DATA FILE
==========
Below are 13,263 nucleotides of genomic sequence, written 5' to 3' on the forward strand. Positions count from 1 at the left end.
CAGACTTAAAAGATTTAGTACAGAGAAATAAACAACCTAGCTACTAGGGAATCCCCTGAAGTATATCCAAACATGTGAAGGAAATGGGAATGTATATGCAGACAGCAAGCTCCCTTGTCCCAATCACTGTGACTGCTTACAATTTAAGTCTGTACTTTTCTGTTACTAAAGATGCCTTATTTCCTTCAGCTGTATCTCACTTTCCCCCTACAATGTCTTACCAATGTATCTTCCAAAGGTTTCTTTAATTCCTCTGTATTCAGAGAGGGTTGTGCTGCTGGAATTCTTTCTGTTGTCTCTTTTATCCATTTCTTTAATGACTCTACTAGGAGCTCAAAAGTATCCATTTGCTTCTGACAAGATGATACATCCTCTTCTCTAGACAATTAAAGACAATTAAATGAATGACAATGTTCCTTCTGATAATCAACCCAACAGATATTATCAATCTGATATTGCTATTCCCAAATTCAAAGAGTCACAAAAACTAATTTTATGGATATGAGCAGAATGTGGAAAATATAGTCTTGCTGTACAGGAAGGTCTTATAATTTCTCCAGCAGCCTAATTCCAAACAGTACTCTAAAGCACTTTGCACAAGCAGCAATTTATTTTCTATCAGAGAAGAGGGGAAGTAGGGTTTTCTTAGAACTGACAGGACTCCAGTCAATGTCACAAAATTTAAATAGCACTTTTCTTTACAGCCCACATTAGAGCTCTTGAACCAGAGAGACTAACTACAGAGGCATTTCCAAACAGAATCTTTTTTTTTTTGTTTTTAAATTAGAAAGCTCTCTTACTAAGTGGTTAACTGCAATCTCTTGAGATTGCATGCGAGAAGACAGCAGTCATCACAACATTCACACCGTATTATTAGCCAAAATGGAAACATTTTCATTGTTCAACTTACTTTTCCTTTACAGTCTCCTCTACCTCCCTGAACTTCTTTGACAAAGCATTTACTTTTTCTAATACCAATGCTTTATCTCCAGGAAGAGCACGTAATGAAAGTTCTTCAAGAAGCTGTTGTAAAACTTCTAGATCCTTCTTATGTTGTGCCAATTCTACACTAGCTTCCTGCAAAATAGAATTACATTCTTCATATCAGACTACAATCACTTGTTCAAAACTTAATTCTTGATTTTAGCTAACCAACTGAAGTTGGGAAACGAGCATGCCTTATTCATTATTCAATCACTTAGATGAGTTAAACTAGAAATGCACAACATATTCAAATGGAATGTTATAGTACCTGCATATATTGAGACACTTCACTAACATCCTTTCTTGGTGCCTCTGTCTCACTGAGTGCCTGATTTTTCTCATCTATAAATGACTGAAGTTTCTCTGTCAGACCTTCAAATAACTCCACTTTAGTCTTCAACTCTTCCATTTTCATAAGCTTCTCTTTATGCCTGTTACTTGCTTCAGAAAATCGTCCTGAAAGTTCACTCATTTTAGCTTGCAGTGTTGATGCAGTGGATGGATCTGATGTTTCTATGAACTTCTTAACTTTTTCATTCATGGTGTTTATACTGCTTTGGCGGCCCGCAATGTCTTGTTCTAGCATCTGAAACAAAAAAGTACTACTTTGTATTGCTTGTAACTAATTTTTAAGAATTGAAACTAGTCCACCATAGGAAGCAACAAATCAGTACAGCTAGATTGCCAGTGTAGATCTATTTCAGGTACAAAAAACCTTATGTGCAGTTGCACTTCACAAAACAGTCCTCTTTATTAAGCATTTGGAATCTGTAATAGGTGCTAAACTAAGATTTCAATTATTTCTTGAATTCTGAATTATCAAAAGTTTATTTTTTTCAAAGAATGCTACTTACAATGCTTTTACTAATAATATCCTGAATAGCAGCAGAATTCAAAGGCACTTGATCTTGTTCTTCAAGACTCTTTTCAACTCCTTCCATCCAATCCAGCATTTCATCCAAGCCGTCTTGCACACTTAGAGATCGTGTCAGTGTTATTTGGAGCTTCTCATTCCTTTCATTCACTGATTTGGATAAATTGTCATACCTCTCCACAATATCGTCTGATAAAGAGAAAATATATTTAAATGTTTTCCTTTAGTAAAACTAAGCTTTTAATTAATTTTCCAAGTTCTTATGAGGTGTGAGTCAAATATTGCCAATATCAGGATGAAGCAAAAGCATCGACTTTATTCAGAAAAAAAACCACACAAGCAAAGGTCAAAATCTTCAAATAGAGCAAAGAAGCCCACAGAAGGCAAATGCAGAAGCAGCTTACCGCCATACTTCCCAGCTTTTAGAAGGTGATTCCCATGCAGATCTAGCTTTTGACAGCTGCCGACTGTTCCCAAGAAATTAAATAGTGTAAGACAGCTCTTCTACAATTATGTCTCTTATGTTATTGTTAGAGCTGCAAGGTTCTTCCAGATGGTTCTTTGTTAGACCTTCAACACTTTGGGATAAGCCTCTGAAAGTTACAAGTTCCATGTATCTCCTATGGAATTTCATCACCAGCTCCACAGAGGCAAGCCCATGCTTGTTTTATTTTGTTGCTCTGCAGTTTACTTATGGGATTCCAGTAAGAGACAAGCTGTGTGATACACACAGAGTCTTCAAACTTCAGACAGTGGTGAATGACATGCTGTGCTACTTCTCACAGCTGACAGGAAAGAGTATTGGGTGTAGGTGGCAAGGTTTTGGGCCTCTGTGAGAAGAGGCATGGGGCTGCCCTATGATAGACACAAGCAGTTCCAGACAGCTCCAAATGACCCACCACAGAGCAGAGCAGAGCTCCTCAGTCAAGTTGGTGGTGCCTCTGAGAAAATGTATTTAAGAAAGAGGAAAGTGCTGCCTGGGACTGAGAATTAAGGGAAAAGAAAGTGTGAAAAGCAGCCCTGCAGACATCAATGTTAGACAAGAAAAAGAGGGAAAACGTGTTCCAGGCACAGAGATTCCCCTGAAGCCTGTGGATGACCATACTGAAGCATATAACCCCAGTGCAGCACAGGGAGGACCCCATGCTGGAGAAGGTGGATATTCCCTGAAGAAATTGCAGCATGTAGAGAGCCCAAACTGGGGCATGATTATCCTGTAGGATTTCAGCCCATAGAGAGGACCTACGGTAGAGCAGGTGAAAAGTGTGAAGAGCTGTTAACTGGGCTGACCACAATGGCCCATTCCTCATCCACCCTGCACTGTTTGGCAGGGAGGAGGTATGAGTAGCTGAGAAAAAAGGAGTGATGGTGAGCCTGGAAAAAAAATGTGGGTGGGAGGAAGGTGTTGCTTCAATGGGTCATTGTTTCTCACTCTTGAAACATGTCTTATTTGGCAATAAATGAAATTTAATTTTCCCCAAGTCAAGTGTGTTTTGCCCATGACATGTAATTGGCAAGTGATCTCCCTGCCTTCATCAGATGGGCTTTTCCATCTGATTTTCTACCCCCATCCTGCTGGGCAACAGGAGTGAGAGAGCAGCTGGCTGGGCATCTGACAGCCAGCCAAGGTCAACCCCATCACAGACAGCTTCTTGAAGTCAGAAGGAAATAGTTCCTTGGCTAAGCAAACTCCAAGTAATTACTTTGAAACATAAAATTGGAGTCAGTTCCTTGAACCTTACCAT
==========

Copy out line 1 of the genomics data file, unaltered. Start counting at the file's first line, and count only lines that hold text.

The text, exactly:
Below are 13,263 nucleotides of genomic sequence, written 5' to 3' on the forward strand. Positions count from 1 at the left end.